Mark Shand: Elephant Man
In the somewhat stuffy world of the royals, Mark Shand was a hidden gem, a man of a thousand contradictions – which makes his tragic death in New York at the age of 62 so sad. He was a travel writer and conservationist as well as being brother to Camilla, Duchess of Cornwall. We met a few years ago when he was in Edinburgh to launch Jungle City, a collection of animal sculptures which were displayed around the capital during the Fringe to raise money and awareness for the conservation of endangered species. Companies, charities and private individuals could sponsor an animal for £4,000 then the exhibits were auctioned off in aid of Mark’s charity, Elephant Family.
His passion for the Asian elephant (rather than the more traditional royal obsession with horses and corgis) began when he met Tara, one of four begging elephants, in Orissa, on India’s east coast.
He said, “In India, people own elephants, often a lot of them, and the animals work during what they call the “marriage season”, from September to March. Then, disreputable people blackmail farmers by telling them the elephants will eat their crops. Sadly, in India, there is always a way to make money.” When Mark first saw Tara, he said he fell in love with her. His description was somewhat graphic, “Maybe it was her eyes- dark, gentle, brown pools of kindness … or, maybe, it was the way she stretched out her trunk and, with the utmost delicacy, explored my pockets searching for hidden goodies, or the way she squeaked with excitement, flapping her huge ears, when I tentatively offered her a banana for the first time.” But poor Tara was in a pitiful condition, scrawny and starved, her ribcage clearly visible and her skin hanging in folds. She looked exactly what she was, a beggar – a beggar with a pronounced limp due to a deep-rooted ulcer caused by metal-spiked shackles used to hobble her.
Known affectionately as the Elephant Man, Mark would visit Tara regularly at her home in Kipling Camp in Madhya Pradesh, “Tara is spoilt,” he would tell people, “She eats about 250 kilos of roughage a day as well as various treats such as chapatis.” Mark also revealed that elephants love alcohol, “They can smell it a mile away. It could be the sugar.”
His love of elephants was all consuming. In the past 100 years, the elephant population has shrunk by a massive 90 per cent. Once there were 250,000 elephants roaming Asia now there are only about 25,000 left. In the early Eighties, Mark undertook a 1,000-kilometre journey through India on Tara’s back; a story told in his bestselling book, Travels on my Elephant, which he undertook with photographer and friend, Aditya Patankar. He also wrote Queen of the Elephants, the account of a 300 mile trek across East Benghal and Assam on the back of an elephant, with Parbati Barua, one of India’s greatest elephant experts and the only female mahout (elephant driver) in the world. Eventually, in 2002, Mark became so enamoured with his subject, he gave up a lucrative business selling Cartier jewellery to write books and found The Elephant Family – the sole charitable organisation dedicated to Asian elephants.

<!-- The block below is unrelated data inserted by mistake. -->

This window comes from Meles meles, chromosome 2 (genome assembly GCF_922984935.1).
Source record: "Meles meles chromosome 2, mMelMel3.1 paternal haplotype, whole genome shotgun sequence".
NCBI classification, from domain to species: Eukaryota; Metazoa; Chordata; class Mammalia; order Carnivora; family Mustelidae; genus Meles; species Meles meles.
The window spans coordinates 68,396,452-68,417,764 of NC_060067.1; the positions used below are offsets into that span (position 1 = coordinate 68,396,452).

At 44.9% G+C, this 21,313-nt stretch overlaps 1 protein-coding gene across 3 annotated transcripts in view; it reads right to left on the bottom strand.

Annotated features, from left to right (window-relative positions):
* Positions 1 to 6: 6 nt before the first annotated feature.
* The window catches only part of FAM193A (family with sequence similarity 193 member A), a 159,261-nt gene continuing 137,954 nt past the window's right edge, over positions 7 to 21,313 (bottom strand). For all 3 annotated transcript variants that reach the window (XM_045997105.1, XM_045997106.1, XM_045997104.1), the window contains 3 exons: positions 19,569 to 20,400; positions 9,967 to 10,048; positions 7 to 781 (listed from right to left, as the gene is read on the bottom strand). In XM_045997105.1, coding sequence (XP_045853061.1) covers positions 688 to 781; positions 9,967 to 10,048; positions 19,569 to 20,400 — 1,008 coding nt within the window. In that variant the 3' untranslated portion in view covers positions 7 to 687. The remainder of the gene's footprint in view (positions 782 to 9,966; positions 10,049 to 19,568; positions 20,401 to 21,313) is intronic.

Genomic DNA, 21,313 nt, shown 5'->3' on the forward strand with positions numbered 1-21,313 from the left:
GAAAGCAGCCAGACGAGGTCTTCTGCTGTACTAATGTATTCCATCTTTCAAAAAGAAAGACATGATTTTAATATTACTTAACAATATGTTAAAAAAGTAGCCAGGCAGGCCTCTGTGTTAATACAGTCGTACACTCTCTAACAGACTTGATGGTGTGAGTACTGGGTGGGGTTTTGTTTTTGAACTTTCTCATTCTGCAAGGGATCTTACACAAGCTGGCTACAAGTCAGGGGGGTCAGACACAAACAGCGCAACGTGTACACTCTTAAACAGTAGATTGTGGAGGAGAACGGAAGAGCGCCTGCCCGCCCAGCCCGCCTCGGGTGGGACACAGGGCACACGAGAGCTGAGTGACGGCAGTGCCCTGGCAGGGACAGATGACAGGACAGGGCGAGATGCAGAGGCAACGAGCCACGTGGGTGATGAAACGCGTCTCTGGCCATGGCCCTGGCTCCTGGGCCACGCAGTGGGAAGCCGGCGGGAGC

Camilla’s brother believed that if these elephants were not preserved, they would become extinct within 30 years; tigers within six years. “I am passionate about this. The Elephant Parade in London last summer made £4million, double our target. I want Edinburgh’s Jungle City to be the biggest possible success.” Marks revealed the disturbing fact that, every single day, an elephant kills a human being and a human kills an elephant. He said: “It is our fault because we humans have driven them away from their natural habitat. To cut the risk of human-elephant conflict and casualties, we are securing habitat all over Asia and purchasing corridors of land for elephants and helping local people relocate. We do this with the overwhelming support of the communities – some of whom have been plagued for years by bewildered, hungry elephants. These people have often lost crops, property – even loved ones – in human-elephant conflict.
“We make sure indigenous communities are settled safely elsewhere with good-quality housing and agricultural land. Then, we work with the State Wildlife Department to grant the corridors protected status.” I remember at that point Mark smiled and added: “Only then can we elephant-lovers breathe a sigh of relief.”
Born and brought up in a beautiful country house in Plumpton, on the Sussex Downs, Mark lived happily as younger brother to sisters, Camilla and Annabel: “We had the best upbringing in the world and I have always loved country life. I still think of that house as home, even now, long after I left.” Despite his royal connections, Mark was an adventurer at heart. He once rode a horse through the Andes then completed the London to Sydney motor race and was shipwrecked in the Western Pacific while attempting to sail round the world. He has worked with Goldie Hawn and Julia Roberts on documentaries about life in the wild. He has also written and travelled with internationally renowned photo journalist Don McCullin.
When we met, Mark was preparing to attend the wedding of Prince William and Kate with his 16-year-old daughter, Ayesha who had just told him she didn’t want any elephants, fluffy or otherwise, in her bedroom. No doubt she was duly taken to tusk.